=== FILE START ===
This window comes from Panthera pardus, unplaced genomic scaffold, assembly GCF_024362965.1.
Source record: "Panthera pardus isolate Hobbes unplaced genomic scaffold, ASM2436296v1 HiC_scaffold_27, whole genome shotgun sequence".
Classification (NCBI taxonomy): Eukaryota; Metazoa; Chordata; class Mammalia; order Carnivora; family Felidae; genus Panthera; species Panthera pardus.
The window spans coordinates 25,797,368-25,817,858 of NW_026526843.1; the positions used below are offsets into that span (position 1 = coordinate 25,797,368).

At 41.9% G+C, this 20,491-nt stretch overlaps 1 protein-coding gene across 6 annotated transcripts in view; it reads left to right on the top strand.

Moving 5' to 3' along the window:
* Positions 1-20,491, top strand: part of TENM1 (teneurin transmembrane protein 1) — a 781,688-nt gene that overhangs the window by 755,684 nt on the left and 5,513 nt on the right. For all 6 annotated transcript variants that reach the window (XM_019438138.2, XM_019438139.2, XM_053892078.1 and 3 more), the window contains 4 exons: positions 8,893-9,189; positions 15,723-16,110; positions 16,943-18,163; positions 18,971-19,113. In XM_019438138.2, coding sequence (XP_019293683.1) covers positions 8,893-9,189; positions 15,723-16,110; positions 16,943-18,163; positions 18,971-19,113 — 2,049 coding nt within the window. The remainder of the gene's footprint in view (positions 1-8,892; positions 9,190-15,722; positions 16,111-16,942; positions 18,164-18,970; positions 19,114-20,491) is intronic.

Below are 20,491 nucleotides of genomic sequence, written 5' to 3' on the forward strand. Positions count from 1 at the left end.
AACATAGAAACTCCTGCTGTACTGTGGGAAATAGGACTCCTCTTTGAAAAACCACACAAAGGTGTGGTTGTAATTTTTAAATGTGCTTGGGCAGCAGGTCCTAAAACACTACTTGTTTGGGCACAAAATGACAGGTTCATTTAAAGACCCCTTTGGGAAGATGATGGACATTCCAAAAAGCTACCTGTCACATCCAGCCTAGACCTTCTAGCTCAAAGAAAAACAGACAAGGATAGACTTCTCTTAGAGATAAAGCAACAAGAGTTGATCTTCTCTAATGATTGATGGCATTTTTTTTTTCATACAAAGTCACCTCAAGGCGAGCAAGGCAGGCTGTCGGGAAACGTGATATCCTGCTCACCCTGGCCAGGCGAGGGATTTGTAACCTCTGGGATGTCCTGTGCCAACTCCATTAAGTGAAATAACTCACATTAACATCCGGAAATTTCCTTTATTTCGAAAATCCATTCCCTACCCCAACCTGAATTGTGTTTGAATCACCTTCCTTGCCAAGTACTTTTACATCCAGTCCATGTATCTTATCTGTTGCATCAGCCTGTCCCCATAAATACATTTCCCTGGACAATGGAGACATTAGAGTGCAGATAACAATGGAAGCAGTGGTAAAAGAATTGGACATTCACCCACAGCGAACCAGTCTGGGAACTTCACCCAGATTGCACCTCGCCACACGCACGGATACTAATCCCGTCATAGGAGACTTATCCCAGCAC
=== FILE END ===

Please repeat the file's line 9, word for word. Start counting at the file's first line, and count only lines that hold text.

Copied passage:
AACATAGAAACTCCTGCTGTACTGTGGGAAATAGGACTCCTCTTTGAAAAACCACACAAAGGTGTGGTTGTAATTTTTAAATGTGCTTGGGCAGCAGGTCCTAAAACACTACTTGTTTGGGCACAAAATGACAGGTTCATTTAAAGACCCCTTTGGGAAGATGATGGACATTCCAAAAAGCTACCTGTCACATCCAGCCTAGACCTTCTAGCTCAAAGAAAAACAGACAAGGATAGACTTCTCTTAGAGATAAAGCAACAAGAGTTGATCTTCTCTAATGATTGATGGCATTTTTTTTTTCATACAAAGTCACCTCAAGGCGAGCAAGGCAGGCTGTCGGGAAACGTGATATCCTGCTCACCCTGGCCAGGCGAGGGATTTGTAACCTCTGGGATGTCCTGTGCCAACTCCATTAAGTGAAATAACTCACATTAACATCCGGAAATTTCCTTTATTTCGAAAATCCATTCCCTACCCCAACCTGAATTGTGTTTGAATCACCTTCCTTGCCAAGTACTTTTACATCCAGTCCATGTATCTTATCTGTTGCATCAGCCTGTCCCCATAAATACATTTCCCTGGACAATGGAGACATTAGAGTGCAGATAACAATGGAAGCAGTGGTAAAAGAATTGGACATTCACCCACAGCGAACCAGTCTGGGAACTTCACCCAGATTGCACCTCGCCACACGCACGGATACTAATCCCGTCATAGGAGACTTATCCCAGCAC